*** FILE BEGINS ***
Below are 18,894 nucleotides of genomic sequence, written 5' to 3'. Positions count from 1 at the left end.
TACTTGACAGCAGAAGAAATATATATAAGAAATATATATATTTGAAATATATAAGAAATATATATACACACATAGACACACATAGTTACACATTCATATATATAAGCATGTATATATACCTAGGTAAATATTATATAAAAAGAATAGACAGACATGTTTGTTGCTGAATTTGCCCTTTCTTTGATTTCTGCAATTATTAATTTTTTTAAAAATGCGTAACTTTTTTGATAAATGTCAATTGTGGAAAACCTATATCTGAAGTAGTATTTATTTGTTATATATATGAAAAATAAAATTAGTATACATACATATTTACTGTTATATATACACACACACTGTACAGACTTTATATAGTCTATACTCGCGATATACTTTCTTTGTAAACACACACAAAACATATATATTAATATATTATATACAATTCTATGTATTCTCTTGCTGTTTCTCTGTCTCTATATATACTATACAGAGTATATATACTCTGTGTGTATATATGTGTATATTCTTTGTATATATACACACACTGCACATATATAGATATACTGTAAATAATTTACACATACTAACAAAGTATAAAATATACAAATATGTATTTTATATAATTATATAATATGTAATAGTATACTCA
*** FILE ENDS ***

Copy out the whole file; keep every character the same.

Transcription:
Below are 18,894 nucleotides of genomic sequence, written 5' to 3'. Positions count from 1 at the left end.
TACTTGACAGCAGAAGAAATATATATAAGAAATATATATATTTGAAATATATAAGAAATATATATACACACATAGACACACATAGTTACACATTCATATATATAAGCATGTATATATACCTAGGTAAATATTATATAAAAAGAATAGACAGACATGTTTGTTGCTGAATTTGCCCTTTCTTTGATTTCTGCAATTATTAATTTTTTTAAAAATGCGTAACTTTTTTGATAAATGTCAATTGTGGAAAACCTATATCTGAAGTAGTATTTATTTGTTATATATATGAAAAATAAAATTAGTATACATACATATTTACTGTTATATATACACACACACTGTACAGACTTTATATAGTCTATACTCGCGATATACTTTCTTTGTAAACACACACAAAACATATATATTAATATATTATATACAATTCTATGTATTCTCTTGCTGTTTCTCTGTCTCTATATATACTATACAGAGTATATATACTCTGTGTGTATATATGTGTATATTCTTTGTATATATACACACACTGCACATATATAGATATACTGTAAATAATTTACACATACTAACAAAGTATAAAATATACAAATATGTATTTTATATAATTATATAATATGTAATAGTATACTCA